Nowadays, we have a vast variety of options regarding the programs we use for online advertising. These will likely become more available and change as the industry develops. However, this sometimes makes it hard for industry professionals to choose which program will be a better fit for the goals of the kind of project they are working on. 

For this reason, some of the most valuable web posts out there are those where other industry professionals conduct tests and review them on our behalf. Makes it easier for us, doesn’t it?

Well, one of our colleagues did a manual A/B test of putting AdSense and Google AdX (Ad Exchange) on his site and comparing the two. Google vs. Google! In his review, he considered several aspects that differentiated the two. 

What makes this test noteworthy is the insights into the difference between money made and general action towards the ad. It is important to consider that AdSense made more money on an RPM/per-impression basis. What’s more, is that AdX gave around sixty-five percent more clicks, yet paid around thirty-five percent less per click. This is a notable difference since you would assume that auctions would lead to comparable CPCs. 

To the newbie, this might seem surprising at first glance. Considering that AdSense is mainly used for smaller sites, while AdX is utilized for bigger ones. Considering this idea, AdX should have access to much greater inventory and, thus, the ability to bid up each impression for more. 

Various people working in the industry can respond confirming that this is their experience. Even I conducted similar tests that turned up similar results. But that was more than two years ago, so the possibility that things may have changed along the way existed. Apparently, they didn’t change so much.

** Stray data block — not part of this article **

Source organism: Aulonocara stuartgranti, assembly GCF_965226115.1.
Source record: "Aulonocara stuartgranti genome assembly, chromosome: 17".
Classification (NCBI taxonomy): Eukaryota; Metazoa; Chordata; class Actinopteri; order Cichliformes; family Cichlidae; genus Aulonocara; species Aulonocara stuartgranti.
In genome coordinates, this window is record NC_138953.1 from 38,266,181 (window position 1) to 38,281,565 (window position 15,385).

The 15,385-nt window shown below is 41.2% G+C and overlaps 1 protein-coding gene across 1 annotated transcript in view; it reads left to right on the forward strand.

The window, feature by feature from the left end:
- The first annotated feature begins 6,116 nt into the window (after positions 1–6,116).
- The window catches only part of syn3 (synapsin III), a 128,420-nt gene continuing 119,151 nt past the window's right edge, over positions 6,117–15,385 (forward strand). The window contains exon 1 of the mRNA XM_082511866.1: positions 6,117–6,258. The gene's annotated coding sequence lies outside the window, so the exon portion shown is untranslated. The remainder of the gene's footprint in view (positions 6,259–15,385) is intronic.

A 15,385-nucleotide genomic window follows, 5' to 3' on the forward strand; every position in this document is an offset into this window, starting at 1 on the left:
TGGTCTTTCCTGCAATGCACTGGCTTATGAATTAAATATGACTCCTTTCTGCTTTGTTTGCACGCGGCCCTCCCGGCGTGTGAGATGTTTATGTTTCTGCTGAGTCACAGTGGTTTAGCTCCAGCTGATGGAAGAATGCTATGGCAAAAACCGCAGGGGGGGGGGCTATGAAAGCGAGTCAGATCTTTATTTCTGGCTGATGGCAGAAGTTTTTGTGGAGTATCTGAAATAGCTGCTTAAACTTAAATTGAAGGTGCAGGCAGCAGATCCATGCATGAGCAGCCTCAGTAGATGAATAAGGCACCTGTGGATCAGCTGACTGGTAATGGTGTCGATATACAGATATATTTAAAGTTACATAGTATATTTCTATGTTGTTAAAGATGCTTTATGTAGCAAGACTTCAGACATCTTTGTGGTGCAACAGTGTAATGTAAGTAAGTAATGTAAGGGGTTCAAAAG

From my perspective, the main hypothesis to explain this is to look at the converse side of a piece of conventional ad publishing wisdom. AdX and the ad exchanges tend to be more optimized to get a large number of people to view their ads, not perform a specific action such as clicking on the ads. For this reason, the converse of the same observation is that publishers may get more impressions than are available if they use AdX but, make less per impression. 

Other likely possibilities: AdSense has better fraud control compared to AdX. Or perhaps Google is playing more sketchy games on the larger AdX level than the smaller AdSense level? Giving its network a subtle advantage in the bidding?

Given that Google will always be a Black Box to us, we may never know the specific reasons behind this. But the idea reinforces the wisdom that we should ABT: Always Be Testing. Even when we suspect that X may work better than Y, there may be confounding factors that we don’t even know about. Factors that lead to a different result in this particular case.